Published European Patent Application EP 0 374 926 teaches that the raw material should be supplied to the reaction chamber under conditions that cause the reaction to proceed more effectively. That publication states: (a) when the reaction chamber diameter is too small, carbon soot is deposited on a surface of an inner wall of the reaction chamber so that a long length of fiber cannot be coated with good quality carbon, and (b) the gaseous raw material does not flow properly when the diameter of the reaction chamber chamber diameter is too large. It concludes that the diameter of the reaction chamber should therefore be at least 2.5 cm and preferably not larger than about 4 cm.
However, when the reaction chamber is designed in accordance with the present invention, substantially no carbon soot deposits on the inner wall when the inside diameter (ID) is about 1 cm or less. Indeed, reaction chamber diameters greater than about 1 cm generated an excessive amount of fluffy soot that became attached to many surfaces and clogged the reactor.
FIG. 2 shows a prior art reactor of the type disclosed in Japanese published Patent Application 83339-1987. Coating apparatus 30 includes reactant supply tube 31 and a pair of isolation chambers 32 and 33. Reactant gas RG is fed through feed chamber 34 and feed holes 35 to tube 31. Most of the length of tube 31 above feed holes 35 is surrounded by an evacuated chamber 36 which prevents the loss of heat. Reaction products flow through exhaust chamber 37 and outlet pipe 38.
As fiber 50 is drawn through apparatus 30, it pulls ambient air through openings 41 and 42 into region 43 located between tip 44 of tube 31 and opening 42. The intake of air through opening 41 is counteracted by liquid isolation chamber 33 which includes an intake opening 40 for supplying a liquid thereto. The liquid can be an abrasion resistant coating material in which case a coolant gas such as helium is flowed into pipe 47 to cool the fiber prior to its entry into the coating material. Chamber 32 is a gas isolation chamber having intake opening 39 for an inert gas such as nitrogen, a portion of which flows from opening 41 and helps to sweep air from fiber 50 as it enters the reactor.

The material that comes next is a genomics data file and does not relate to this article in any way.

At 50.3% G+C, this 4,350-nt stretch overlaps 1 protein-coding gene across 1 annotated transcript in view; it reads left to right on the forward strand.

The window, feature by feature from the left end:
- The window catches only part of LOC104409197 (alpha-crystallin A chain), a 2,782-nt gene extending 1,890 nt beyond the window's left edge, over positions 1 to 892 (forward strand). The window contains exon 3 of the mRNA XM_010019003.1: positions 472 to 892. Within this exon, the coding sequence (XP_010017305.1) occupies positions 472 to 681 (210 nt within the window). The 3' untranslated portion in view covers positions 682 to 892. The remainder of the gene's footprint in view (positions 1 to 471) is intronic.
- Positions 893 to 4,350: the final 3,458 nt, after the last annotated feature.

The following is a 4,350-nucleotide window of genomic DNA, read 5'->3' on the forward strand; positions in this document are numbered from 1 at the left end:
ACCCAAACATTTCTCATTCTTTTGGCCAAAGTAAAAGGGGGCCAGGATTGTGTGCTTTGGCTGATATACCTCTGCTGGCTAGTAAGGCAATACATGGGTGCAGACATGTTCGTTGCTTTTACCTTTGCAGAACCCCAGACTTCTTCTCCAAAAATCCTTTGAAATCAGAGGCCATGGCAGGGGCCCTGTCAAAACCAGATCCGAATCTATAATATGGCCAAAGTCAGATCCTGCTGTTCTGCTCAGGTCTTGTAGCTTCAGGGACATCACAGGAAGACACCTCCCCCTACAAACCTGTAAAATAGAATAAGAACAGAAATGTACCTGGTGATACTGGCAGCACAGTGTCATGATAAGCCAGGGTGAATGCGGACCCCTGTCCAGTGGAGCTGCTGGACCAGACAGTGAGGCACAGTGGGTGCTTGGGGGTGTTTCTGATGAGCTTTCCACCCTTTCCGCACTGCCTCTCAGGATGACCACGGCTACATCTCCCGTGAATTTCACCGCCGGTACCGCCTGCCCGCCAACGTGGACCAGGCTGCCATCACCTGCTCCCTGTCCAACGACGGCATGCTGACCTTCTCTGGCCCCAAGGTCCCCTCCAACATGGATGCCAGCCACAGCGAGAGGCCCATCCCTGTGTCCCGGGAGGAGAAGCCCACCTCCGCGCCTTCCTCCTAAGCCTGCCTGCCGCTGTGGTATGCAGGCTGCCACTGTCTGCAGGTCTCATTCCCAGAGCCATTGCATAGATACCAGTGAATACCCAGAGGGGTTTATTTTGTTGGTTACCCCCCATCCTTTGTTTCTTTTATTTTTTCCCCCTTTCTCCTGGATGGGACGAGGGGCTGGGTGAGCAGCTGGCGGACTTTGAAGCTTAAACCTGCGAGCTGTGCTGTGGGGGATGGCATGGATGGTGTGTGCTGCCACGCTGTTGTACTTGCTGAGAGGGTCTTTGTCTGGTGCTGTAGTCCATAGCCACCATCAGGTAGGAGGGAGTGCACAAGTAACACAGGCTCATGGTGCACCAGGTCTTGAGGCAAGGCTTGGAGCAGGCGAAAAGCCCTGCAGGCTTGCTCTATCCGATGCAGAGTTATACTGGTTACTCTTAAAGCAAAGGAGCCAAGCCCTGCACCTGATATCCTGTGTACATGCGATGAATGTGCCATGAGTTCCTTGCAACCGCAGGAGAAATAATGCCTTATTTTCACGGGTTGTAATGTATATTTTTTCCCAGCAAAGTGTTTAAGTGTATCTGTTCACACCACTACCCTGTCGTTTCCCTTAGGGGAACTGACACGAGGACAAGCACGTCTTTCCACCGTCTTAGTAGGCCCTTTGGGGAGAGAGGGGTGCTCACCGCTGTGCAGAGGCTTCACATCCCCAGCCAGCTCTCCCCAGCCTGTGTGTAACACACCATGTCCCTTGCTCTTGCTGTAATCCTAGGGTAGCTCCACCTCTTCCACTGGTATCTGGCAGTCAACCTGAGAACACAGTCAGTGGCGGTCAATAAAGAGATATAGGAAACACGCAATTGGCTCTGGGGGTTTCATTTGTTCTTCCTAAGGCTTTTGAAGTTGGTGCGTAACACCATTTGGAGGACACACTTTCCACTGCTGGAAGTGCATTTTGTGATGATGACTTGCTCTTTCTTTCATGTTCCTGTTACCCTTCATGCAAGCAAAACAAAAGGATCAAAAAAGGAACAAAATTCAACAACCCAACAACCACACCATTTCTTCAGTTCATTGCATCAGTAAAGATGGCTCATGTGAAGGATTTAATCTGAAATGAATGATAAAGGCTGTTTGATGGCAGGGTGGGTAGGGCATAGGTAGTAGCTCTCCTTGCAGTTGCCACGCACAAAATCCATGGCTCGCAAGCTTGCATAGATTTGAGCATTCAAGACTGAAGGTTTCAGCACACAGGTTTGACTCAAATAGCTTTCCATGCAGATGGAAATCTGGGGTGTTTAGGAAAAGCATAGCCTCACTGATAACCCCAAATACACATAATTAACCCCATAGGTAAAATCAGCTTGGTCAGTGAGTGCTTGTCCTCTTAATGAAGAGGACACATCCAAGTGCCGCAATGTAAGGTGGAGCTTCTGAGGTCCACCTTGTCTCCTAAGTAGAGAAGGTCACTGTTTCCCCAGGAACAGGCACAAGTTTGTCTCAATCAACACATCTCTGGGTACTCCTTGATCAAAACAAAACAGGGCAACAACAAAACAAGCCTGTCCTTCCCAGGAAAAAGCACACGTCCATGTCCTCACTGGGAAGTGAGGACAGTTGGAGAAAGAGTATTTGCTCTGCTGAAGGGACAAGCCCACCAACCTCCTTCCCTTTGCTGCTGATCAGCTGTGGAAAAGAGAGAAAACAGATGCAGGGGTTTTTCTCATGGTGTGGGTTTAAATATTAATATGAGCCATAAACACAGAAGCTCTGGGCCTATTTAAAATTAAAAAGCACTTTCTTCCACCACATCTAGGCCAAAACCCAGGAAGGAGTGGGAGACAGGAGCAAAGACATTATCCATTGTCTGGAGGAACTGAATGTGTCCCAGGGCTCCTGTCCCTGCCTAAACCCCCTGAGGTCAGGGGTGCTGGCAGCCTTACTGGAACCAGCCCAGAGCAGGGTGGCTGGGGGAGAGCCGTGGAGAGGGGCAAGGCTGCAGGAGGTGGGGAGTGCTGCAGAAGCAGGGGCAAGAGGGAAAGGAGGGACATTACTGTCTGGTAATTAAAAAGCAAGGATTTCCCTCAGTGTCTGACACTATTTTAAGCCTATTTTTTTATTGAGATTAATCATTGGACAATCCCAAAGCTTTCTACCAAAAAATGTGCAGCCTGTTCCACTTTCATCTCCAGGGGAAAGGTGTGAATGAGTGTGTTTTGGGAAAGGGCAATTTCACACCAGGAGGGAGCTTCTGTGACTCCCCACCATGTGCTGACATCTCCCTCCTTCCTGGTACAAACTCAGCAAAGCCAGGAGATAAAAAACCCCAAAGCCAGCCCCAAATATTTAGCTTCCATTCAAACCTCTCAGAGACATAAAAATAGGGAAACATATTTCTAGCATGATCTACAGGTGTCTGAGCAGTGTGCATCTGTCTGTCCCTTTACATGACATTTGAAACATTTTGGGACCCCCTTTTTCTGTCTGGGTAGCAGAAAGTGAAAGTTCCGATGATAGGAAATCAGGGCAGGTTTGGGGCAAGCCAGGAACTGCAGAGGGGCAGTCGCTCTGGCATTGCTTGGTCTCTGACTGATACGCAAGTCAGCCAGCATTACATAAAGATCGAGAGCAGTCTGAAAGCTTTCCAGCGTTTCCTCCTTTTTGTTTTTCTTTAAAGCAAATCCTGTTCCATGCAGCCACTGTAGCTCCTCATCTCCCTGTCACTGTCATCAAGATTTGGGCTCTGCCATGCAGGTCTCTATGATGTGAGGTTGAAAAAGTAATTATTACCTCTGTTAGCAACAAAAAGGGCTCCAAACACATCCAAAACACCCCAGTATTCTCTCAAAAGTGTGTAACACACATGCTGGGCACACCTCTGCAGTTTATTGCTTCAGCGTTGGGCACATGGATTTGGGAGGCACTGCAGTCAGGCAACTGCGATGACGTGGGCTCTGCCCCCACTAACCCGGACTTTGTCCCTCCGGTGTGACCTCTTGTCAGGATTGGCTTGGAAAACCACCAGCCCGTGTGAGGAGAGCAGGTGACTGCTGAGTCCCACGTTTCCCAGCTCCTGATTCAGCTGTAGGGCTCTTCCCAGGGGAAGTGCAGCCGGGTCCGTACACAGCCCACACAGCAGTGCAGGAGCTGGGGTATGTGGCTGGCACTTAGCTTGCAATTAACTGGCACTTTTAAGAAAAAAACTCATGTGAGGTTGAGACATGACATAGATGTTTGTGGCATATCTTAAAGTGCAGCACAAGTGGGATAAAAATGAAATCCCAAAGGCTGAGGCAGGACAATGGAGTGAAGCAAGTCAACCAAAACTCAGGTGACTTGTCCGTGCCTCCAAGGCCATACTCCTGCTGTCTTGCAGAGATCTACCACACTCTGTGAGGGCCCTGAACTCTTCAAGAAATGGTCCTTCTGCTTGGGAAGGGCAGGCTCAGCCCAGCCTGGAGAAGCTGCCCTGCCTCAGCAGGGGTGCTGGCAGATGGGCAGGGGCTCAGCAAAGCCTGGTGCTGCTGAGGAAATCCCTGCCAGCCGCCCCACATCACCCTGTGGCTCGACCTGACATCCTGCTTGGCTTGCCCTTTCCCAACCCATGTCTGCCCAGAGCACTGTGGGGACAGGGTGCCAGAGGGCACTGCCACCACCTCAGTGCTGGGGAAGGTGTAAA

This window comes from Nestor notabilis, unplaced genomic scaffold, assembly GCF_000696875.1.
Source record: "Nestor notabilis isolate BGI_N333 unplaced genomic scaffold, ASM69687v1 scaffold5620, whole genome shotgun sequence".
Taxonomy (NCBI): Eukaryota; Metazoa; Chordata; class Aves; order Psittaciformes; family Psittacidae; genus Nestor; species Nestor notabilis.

In the apparatus of FIG. 2 reactant gas flows counter to the direction of fiber 50 for the relatively long distance a between holes 35 and tip 44, the gas temperature increasing with further flow. This heating of the reactant gas is enhanced by employing a relatively narrow tube 31, thereby causing the reactant gas to pass near the fiber. In an apparatus in which the distance a was about 16 cm, the diameter of tube 31 was 9 mm, and the diameter of tip 44 was 5 mm, a reaction occurring below tip 44 resulted in a carbonacious buildup that quickly filled tube 31. The type of reaction that occurred in apparatus 30 produced a form of carbon that was loose and fluffy. The formation of this buildup within tube 31 could be substantially eliminated by increasing the combined upward flow of reactant gas and helium to a flow rate sufficient to cause the reaction to move upwardly to region 43. All flows to and from the coating apparatus, i.e. the vacuum applied to pipe 38 and the flows of nitrogen, helium and reactant gas to inlets 39, 47 and 46, respectively, had to be carefully adjusted to optimize the process and cause the reaction to take place in region 43. Increasing reactant gas or helium flow caused the reaction to occur at a higher point. If the point of reaction was too high, carbon deposited on surface 48; if it was too low, carbon deposited on tip 44, such deposits occurring after relatively short runs. This resulted in the plugging of narrow openings through which fiber passes. The buildup finally touched the fiber and caused it to break. Furthermore, the hermetic properties of the fiber were affected by small changes in gas flow rates.
The reactor of FIG. 2 was relatively unstable in that it did not provide a reliable hermetic reaction. The reaction could not be stabilized until about 1 to 2 km of fiber was drawn; this initially produced fiber had to be discarded because of inadequate fatigue protection. The carbon coating was not uniform throughout a run; coating resistivity could be 11 k-ohm per cm length of fiber at the start of a run and 6 k-ohm/cm or less at the end of the run.